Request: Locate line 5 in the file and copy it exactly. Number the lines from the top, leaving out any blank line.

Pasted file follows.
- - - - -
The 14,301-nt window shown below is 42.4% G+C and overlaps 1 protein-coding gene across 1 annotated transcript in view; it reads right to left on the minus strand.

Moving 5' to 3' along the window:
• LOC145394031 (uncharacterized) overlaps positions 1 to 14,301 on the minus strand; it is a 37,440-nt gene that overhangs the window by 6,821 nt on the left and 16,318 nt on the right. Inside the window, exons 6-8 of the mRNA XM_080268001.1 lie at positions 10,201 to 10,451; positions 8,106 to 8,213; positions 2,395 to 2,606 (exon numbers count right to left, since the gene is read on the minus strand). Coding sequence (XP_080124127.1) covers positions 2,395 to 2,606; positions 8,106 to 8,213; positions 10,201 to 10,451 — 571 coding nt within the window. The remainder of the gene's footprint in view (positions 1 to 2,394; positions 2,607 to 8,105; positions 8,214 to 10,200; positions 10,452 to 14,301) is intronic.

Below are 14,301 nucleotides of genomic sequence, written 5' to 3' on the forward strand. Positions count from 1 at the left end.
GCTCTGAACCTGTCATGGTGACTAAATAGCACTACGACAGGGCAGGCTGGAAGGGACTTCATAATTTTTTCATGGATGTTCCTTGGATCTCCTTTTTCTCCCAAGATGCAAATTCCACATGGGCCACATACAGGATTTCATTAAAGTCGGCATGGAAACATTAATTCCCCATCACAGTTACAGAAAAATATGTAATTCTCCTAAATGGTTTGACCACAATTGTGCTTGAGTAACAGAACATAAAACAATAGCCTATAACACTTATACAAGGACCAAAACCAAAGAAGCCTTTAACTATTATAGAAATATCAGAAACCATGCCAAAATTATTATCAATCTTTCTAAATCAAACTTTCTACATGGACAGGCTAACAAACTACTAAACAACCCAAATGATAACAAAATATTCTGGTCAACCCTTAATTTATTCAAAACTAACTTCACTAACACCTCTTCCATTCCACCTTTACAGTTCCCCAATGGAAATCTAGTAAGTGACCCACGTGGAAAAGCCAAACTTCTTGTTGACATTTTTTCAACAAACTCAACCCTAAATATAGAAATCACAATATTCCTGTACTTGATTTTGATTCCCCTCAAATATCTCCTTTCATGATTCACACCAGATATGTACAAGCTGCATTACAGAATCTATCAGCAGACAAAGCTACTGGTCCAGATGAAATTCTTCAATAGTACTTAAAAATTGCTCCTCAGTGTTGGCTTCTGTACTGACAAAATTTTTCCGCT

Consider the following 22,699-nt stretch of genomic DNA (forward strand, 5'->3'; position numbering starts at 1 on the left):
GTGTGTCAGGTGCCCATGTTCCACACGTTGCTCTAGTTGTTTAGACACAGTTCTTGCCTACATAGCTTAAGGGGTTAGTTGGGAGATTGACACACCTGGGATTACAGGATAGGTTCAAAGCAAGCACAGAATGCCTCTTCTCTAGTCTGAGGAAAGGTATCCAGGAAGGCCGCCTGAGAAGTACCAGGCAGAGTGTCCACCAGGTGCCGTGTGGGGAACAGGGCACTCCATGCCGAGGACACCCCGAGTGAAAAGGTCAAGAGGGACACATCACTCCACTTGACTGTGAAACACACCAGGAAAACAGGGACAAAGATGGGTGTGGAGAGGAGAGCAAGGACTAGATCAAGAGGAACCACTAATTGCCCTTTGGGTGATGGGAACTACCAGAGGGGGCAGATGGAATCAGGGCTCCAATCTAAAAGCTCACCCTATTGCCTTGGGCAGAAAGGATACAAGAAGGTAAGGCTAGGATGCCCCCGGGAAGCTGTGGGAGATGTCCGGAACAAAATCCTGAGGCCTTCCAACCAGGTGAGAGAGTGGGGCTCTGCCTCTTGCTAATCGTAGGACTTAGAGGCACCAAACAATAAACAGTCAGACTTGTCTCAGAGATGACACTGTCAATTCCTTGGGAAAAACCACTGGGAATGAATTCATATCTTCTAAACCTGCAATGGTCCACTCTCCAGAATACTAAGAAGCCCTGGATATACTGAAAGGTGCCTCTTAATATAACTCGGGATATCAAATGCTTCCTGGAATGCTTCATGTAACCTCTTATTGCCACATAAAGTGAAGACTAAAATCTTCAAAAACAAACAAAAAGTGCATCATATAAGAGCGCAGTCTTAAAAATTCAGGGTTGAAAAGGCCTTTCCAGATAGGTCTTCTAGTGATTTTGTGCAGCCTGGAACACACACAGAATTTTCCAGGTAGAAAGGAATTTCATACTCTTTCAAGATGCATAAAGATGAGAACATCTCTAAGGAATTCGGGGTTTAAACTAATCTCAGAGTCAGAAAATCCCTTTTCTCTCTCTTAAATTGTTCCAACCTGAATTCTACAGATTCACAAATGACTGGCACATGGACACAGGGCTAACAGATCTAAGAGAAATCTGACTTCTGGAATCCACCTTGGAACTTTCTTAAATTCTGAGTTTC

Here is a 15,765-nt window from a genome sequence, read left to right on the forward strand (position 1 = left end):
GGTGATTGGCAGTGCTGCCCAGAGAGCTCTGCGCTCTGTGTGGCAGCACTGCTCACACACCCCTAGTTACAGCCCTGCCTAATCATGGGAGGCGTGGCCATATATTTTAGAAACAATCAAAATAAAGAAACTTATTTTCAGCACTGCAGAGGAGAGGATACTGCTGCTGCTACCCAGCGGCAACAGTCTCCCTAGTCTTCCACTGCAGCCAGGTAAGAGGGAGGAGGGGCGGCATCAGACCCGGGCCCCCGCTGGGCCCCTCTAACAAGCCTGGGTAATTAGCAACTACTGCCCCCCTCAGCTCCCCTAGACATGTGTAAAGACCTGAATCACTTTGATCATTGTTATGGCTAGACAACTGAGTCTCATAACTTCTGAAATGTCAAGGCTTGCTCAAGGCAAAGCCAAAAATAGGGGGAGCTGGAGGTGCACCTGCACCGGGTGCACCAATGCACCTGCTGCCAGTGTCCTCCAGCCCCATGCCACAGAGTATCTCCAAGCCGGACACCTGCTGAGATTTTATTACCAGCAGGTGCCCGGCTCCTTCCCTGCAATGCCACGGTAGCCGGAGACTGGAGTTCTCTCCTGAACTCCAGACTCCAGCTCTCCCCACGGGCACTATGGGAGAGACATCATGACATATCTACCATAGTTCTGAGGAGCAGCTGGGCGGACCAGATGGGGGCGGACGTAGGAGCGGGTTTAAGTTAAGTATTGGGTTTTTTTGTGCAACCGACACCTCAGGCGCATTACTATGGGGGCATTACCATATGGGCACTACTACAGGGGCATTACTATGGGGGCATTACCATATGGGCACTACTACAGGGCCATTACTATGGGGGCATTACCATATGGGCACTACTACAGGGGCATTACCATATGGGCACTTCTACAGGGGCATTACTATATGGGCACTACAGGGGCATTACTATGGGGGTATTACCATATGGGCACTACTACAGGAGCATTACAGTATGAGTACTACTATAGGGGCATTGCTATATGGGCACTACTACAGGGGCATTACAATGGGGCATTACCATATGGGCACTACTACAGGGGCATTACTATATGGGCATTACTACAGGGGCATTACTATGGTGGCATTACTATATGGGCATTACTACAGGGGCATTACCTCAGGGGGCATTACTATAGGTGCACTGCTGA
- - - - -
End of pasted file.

GCTCTGAACCTGTCATGGTGACTAAATAGCACTACGACAGGGCAGGCTGGAAGGGACTTCATAATTTTTTCATGGATGTTCCTTGGATCTCCTTTTTCTCCCAAGATGCAAATTCCACATGGGCCACATACAGGATTTCATTAAAGTCGGCATGGAAACATTAATTCCCCATCACAGTTACAGAAAAATATGTAATTCTCCTAAATGGTTTGACCACAATTGTGCTTGAGTAACAGAACATAAAACAATAGCCTATAACACTTATACAAGGACCAAAACCAAAGAAGCCTTTAACTATTATAGAAATATCAGAAACCATGCCAAAATTATTATCAATCTTTCTAAATCAAACTTTCTACATGGACAGGCTAACAAACTACTAAACAACCCAAATGATAACAAAATATTCTGGTCAACCCTTAATTTATTCAAAACTAACTTCACTAACACCTCTTCCATTCCACCTTTACAGTTCCCCAATGGAAATCTAGTAAGTGACCCACGTGGAAAAGCCAAACTTCTTGTTGACATTTTTTCAACAAACTCAACCCTAAATATAGAAATCACAATATTCCTGTACTTGATTTTGATTCCCCTCAAATATCTCCTTTCATGATTCACACCAGATATGTACAAGCTGCATTACAGAATCTATCAGCAGACAAAGCTACTGGTCCAGATGAAATTCTTCAATAGTACTTAAAAATTGCTCCTCAGTGTTGGCTTCTGTACTGACAAAATTTTTCCGCT